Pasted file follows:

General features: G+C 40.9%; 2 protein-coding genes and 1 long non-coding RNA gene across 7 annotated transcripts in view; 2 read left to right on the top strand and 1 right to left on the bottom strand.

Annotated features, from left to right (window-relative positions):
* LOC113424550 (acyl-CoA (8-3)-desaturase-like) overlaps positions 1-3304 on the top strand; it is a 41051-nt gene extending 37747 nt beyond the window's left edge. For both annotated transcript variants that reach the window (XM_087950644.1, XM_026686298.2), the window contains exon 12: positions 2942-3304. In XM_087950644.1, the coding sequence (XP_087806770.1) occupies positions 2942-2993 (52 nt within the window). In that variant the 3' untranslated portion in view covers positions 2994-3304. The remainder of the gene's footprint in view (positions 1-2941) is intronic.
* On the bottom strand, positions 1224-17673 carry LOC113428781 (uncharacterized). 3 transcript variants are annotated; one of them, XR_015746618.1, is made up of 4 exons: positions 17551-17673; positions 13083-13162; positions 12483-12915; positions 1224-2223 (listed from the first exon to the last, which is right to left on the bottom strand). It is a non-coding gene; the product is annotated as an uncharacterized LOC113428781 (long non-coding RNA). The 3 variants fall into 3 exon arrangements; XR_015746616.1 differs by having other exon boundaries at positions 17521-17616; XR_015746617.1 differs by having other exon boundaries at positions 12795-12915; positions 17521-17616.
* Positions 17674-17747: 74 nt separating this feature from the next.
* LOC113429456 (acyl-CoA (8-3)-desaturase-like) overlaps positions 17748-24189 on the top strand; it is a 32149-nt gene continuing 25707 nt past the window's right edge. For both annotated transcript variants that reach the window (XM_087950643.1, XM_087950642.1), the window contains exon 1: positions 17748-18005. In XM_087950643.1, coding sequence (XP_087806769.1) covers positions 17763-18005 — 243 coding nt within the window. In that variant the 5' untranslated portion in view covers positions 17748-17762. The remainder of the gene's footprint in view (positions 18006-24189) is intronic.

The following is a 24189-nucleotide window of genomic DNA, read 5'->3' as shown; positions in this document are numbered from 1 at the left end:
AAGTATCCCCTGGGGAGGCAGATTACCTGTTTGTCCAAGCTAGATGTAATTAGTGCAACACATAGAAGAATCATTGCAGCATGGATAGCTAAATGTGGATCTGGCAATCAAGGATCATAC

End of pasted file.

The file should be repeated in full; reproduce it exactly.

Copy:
General features: G+C 40.9%; 2 protein-coding genes and 1 long non-coding RNA gene across 7 annotated transcripts in view; 2 read left to right on the top strand and 1 right to left on the bottom strand.

Annotated features, from left to right (window-relative positions):
* LOC113424550 (acyl-CoA (8-3)-desaturase-like) overlaps positions 1-3304 on the top strand; it is a 41051-nt gene extending 37747 nt beyond the window's left edge. For both annotated transcript variants that reach the window (XM_087950644.1, XM_026686298.2), the window contains exon 12: positions 2942-3304. In XM_087950644.1, the coding sequence (XP_087806770.1) occupies positions 2942-2993 (52 nt within the window). In that variant the 3' untranslated portion in view covers positions 2994-3304. The remainder of the gene's footprint in view (positions 1-2941) is intronic.
* On the bottom strand, positions 1224-17673 carry LOC113428781 (uncharacterized). 3 transcript variants are annotated; one of them, XR_015746618.1, is made up of 4 exons: positions 17551-17673; positions 13083-13162; positions 12483-12915; positions 1224-2223 (listed from the first exon to the last, which is right to left on the bottom strand). It is a non-coding gene; the product is annotated as an uncharacterized LOC113428781 (long non-coding RNA). The 3 variants fall into 3 exon arrangements; XR_015746616.1 differs by having other exon boundaries at positions 17521-17616; XR_015746617.1 differs by having other exon boundaries at positions 12795-12915; positions 17521-17616.
* Positions 17674-17747: 74 nt separating this feature from the next.
* LOC113429456 (acyl-CoA (8-3)-desaturase-like) overlaps positions 17748-24189 on the top strand; it is a 32149-nt gene continuing 25707 nt past the window's right edge. For both annotated transcript variants that reach the window (XM_087950643.1, XM_087950642.1), the window contains exon 1: positions 17748-18005. In XM_087950643.1, coding sequence (XP_087806769.1) covers positions 17763-18005 — 243 coding nt within the window. In that variant the 5' untranslated portion in view covers positions 17748-17762. The remainder of the gene's footprint in view (positions 18006-24189) is intronic.

The following is a 24189-nucleotide window of genomic DNA, read 5'->3' as shown; positions in this document are numbered from 1 at the left end:
AAGTATCCCCTGGGGAGGCAGATTACCTGTTTGTCCAAGCTAGATGTAATTAGTGCAACACATAGAAGAATCATTGCAGCATGGATAGCTAAATGTGGATCTGGCAATCAAGGATCATAC